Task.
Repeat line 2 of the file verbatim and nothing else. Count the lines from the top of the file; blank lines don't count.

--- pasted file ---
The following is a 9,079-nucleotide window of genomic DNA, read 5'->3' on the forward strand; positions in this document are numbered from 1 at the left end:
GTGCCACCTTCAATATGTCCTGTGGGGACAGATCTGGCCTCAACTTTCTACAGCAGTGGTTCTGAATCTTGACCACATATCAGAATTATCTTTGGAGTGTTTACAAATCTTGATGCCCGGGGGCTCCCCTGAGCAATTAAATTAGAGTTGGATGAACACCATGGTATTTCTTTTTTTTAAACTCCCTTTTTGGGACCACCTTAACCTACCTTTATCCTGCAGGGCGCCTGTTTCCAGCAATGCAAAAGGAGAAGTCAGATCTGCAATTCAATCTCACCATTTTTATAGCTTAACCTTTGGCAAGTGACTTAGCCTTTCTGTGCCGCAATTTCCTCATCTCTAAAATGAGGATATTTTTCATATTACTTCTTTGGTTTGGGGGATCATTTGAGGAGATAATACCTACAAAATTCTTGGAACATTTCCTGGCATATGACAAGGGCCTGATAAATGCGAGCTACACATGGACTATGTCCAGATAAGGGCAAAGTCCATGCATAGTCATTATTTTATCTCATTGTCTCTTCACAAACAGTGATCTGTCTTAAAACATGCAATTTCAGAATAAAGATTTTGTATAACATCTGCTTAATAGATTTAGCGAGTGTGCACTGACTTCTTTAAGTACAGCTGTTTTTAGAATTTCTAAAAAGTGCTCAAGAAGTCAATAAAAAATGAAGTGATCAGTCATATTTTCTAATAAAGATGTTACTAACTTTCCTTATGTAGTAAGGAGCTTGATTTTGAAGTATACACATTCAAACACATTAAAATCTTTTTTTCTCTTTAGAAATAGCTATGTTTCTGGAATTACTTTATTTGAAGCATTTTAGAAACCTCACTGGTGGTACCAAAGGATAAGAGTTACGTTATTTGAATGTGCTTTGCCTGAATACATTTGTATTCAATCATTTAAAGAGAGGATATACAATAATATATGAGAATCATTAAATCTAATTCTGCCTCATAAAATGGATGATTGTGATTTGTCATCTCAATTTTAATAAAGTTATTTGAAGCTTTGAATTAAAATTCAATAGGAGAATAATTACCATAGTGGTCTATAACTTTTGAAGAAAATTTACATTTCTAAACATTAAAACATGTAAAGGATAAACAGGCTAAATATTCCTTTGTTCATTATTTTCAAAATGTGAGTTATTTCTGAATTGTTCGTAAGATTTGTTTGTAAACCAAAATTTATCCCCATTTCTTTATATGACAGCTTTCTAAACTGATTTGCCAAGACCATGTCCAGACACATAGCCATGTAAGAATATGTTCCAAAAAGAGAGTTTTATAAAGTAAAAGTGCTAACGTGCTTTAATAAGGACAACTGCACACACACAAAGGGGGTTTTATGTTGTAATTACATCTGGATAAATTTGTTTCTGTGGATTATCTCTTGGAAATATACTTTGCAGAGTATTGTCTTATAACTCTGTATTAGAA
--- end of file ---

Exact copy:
GTGCCACCTTCAATATGTCCTGTGGGGACAGATCTGGCCTCAACTTTCTACAGCAGTGGTTCTGAATCTTGACCACATATCAGAATTATCTTTGGAGTGTTTACAAATCTTGATGCCCGGGGGCTCCCCTGAGCAATTAAATTAGAGTTGGATGAACACCATGGTATTTCTTTTTTTTAAACTCCCTTTTTGGGACCACCTTAACCTACCTTTATCCTGCAGGGCGCCTGTTTCCAGCAATGCAAAAGGAGAAGTCAGATCTGCAATTCAATCTCACCATTTTTATAGCTTAACCTTTGGCAAGTGACTTAGCCTTTCTGTGCCGCAATTTCCTCATCTCTAAAATGAGGATATTTTTCATATTACTTCTTTGGTTTGGGGGATCATTTGAGGAGATAATACCTACAAAATTCTTGGAACATTTCCTGGCATATGACAAGGGCCTGATAAATGCGAGCTACACATGGACTATGTCCAGATAAGGGCAAAGTCCATGCATAGTCATTATTTTATCTCATTGTCTCTTCACAAACAGTGATCTGTCTTAAAACATGCAATTTCAGAATAAAGATTTTGTATAACATCTGCTTAATAGATTTAGCGAGTGTGCACTGACTTCTTTAAGTACAGCTGTTTTTAGAATTTCTAAAAAGTGCTCAAGAAGTCAATAAAAAATGAAGTGATCAGTCATATTTTCTAATAAAGATGTTACTAACTTTCCTTATGTAGTAAGGAGCTTGATTTTGAAGTATACACATTCAAACACATTAAAATCTTTTTTTCTCTTTAGAAATAGCTATGTTTCTGGAATTACTTTATTTGAAGCATTTTAGAAACCTCACTGGTGGTACCAAAGGATAAGAGTTACGTTATTTGAATGTGCTTTGCCTGAATACATTTGTATTCAATCATTTAAAGAGAGGATATACAATAATATATGAGAATCATTAAATCTAATTCTGCCTCATAAAATGGATGATTGTGATTTGTCATCTCAATTTTAATAAAGTTATTTGAAGCTTTGAATTAAAATTCAATAGGAGAATAATTACCATAGTGGTCTATAACTTTTGAAGAAAATTTACATTTCTAAACATTAAAACATGTAAAGGATAAACAGGCTAAATATTCCTTTGTTCATTATTTTCAAAATGTGAGTTATTTCTGAATTGTTCGTAAGATTTGTTTGTAAACCAAAATTTATCCCCATTTCTTTATATGACAGCTTTCTAAACTGATTTGCCAAGACCATGTCCAGACACATAGCCATGTAAGAATATGTTCCAAAAAGAGAGTTTTATAAAGTAAAAGTGCTAACGTGCTTTAATAAGGACAACTGCACACACACAAAGGGGGTTTTATGTTGTAATTACATCTGGATAAATTTGTTTCTGTGGATTATCTCTTGGAAATATACTTTGCAGAGTATTGTCTTATAACTCTGTATTAGAA